Laura V Dogs Teach Kids Lessons Interview
A new survey amongst Aussie dog owners confirms something many families have suspected all along – just like ice cream and chocolate topping, kids and dogs are made for each other.
Commissioned by long-lasting paralysis tick and flea treatment Bravecto®, the survey results reveal the latest insights into the positive, long-lasting effects our four-legged friends have on children and the entire household.
The life lessons children can learn from pet ownership are many. The main benefits dogs provide Aussie children are ranked as companionship (73%), emotional bonding (67%), having fun (66%) and learning responsibility (61%). Dogs also provide a range of unique comforts to kids – playing games comes out top (53%), followed by snuggling on the couch (41%) and going to the park (39%).
A dog is touted as -man's best friend', but household pets are often a child's best friend too. The Bravecto survey reveals a family dog has a huge positive impact on the emotional wellbeing of children, with 85 per cent feeling happy, 67 per cent feeling loved, and 64 per cent feeling safe when their four-legged friend is close by. Interestingly, children aged 6 to 12 years of age are more likely to feel loved (75%) and those aged 13 to 18 years of age are more likely to feel content (62%).
Laura V, Australia's most well-loved animal behaviourist, believes that this bond allows dogs to feel these things too, creating harmony in the home.
'The purest love of all is the love between a dog and child. Dogs teach children such invaluable lessons in life and ultimately assist in raising them to be good, empathetic people," Laura comments.
Children benefit from dog ownership in terms of responsibility, a great stepping stone for the demands of adult life. The Bravecto survey indicates Aussie kids don't just -pet and forget'; 71 per cent of Aussie children take responsibility for feeding their dog, while 65 per cent either took care of or participated in the walking and exercising of their pet. To the delight of many Aussie parents, nearly half of all children (46%) cleaned up the dog poo…a thankless task, loved by none!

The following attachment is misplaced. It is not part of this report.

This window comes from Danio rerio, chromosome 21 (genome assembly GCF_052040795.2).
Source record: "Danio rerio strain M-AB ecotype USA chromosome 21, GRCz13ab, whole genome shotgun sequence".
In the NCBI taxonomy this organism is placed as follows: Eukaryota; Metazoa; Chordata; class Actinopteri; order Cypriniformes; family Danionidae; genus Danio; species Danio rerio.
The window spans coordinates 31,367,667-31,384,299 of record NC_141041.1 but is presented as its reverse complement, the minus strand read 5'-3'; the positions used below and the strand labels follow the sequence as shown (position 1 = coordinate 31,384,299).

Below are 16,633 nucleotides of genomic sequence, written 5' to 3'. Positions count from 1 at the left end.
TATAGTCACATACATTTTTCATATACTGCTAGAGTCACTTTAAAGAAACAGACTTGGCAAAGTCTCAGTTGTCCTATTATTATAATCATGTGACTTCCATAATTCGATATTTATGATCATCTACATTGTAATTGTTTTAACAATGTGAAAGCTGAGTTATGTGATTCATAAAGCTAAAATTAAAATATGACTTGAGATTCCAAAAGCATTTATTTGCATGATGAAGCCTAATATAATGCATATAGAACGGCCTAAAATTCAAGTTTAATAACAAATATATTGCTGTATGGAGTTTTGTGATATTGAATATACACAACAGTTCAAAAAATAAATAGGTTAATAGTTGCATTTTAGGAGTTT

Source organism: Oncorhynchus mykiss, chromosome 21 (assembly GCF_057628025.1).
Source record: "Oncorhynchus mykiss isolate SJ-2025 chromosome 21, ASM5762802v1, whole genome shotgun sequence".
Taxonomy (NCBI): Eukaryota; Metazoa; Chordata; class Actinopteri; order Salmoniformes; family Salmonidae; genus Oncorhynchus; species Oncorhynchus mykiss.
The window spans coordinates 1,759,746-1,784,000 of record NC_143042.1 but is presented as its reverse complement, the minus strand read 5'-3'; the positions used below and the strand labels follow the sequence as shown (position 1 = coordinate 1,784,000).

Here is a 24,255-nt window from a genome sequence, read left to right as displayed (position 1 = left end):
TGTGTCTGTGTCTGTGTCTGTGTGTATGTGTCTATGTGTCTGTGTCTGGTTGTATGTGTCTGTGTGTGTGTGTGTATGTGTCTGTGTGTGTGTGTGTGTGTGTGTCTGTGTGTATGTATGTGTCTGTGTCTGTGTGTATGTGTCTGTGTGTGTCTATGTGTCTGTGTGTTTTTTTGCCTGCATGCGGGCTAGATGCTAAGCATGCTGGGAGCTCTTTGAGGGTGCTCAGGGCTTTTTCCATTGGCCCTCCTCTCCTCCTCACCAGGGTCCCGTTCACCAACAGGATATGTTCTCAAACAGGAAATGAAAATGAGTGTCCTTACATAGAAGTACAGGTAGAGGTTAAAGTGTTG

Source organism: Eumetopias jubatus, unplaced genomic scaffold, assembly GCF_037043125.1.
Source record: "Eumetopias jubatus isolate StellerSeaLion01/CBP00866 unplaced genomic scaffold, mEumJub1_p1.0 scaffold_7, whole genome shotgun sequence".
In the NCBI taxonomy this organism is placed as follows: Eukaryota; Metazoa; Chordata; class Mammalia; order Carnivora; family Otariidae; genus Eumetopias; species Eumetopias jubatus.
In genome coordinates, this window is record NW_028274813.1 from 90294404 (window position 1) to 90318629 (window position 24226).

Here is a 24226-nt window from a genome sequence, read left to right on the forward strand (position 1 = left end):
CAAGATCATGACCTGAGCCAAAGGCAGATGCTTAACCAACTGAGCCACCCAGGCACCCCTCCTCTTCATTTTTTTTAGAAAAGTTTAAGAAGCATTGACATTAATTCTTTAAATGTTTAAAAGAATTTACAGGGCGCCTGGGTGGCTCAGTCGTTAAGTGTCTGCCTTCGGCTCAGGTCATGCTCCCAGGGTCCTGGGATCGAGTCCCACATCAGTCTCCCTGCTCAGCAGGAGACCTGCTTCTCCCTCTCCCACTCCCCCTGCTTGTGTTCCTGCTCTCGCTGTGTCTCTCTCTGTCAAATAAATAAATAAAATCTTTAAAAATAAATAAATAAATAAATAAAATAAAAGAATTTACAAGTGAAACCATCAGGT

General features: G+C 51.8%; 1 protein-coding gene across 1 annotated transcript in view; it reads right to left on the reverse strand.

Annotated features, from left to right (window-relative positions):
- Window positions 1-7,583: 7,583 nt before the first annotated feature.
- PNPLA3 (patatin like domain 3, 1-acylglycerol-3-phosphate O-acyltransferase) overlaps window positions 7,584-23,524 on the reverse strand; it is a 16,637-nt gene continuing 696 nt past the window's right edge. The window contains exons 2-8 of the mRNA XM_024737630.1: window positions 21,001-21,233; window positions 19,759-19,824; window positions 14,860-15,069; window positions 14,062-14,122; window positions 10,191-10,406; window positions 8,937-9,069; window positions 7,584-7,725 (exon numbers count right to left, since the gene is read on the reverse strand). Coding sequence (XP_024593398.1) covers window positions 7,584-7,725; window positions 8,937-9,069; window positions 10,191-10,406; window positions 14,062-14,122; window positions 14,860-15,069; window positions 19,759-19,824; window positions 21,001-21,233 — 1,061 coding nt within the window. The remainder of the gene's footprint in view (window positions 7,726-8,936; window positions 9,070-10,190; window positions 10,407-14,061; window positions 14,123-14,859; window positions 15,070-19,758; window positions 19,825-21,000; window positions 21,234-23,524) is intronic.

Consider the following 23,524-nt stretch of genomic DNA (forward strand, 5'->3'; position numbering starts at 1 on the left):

Laura V adds: 'Dogs are the best teachers! No matter what our age, dogs teach us about kindness, responsibility, trust and respect. If we let them, they make us better people."
The essential art of compassion can also be nurtured through pet ownership, providing children with many priceless gifts along the way. The Bravecto survey clearly points to the relationship between dogs and children as being one of both compassion and companionship. Over half (58%) of Aussie parents feel the longer a pooch is in the household, the stronger the bond is between the dog and a child. Conversely, parents believe their child would feel lonely (47%), bored (38%) and sad (33%) without their four-legged companion.
Laura V believes caring for a dog can help children's development both emotionally and physically: 'The Bravecto survey shows children often adopt the task of caring for their dog which teaches them how to care for others."
Are Aussie kids and their dogs a match made in heaven? If the research results are anything to go by, quite possibly.
Interview with Laura V, Animal Behaviourist
Question: Can you tell us about the key findings of the survey results?
Laura V: Bravecto's research found that the bond between children and dogs is incredibly special. A dog in a child's life provides companionship, fun, responsibility, compassion and increases their physical activity too. Interestingly, Bravecto's research also found that dogs help improve a child's communication skills, which is especially valuable for kids who are learning to socialise and build confidence around others. But what was especially telling to me was how children felt if they did not have a dog in their life. Emotions such as sadness, boredom and loneliness were mentioned, which highlights the value of dogs as part of the family and how they can not only teach children invaluable lessons, they can make children feel safe and loved.
Question: What surprised you most when reading over the survey results?
Laura V: Perhaps the most surprising revelation was that children are so committed to having a dog as part of their family that they are willing to go the extra mile to prove they are responsible. When I read that children are happy to pick up their dog's poo from the yard, I was certainly surprised, but at the same time extremely impressed to see so many young people are prepared to acknowledge the needs of their dog and provide them with essential care; even if they have to pick up after them. Who would have thought it was easier to motivate a child to pick up dog poo over picking up their socks on the floor!
Question: Do you own a dog? Did you grow up with a four-legged best friend?
Laura V: Yes! I have two dogs in my life, Alma and Chester. They are both Staffordshire Bull Terriers and absolute sweethearts! When I was growing up, we had dogs everywhere on our acreage. Something about our family seemed to attract all the lost dogs from the local area. They would wonder up our driveway and end up never leaving. At any time we would have 10 - 15 dogs contentedly lounging on our property, keeping me company. I grew up with them at my side and learned a lot from them.
Question: How did your childhood benefit from a family dog?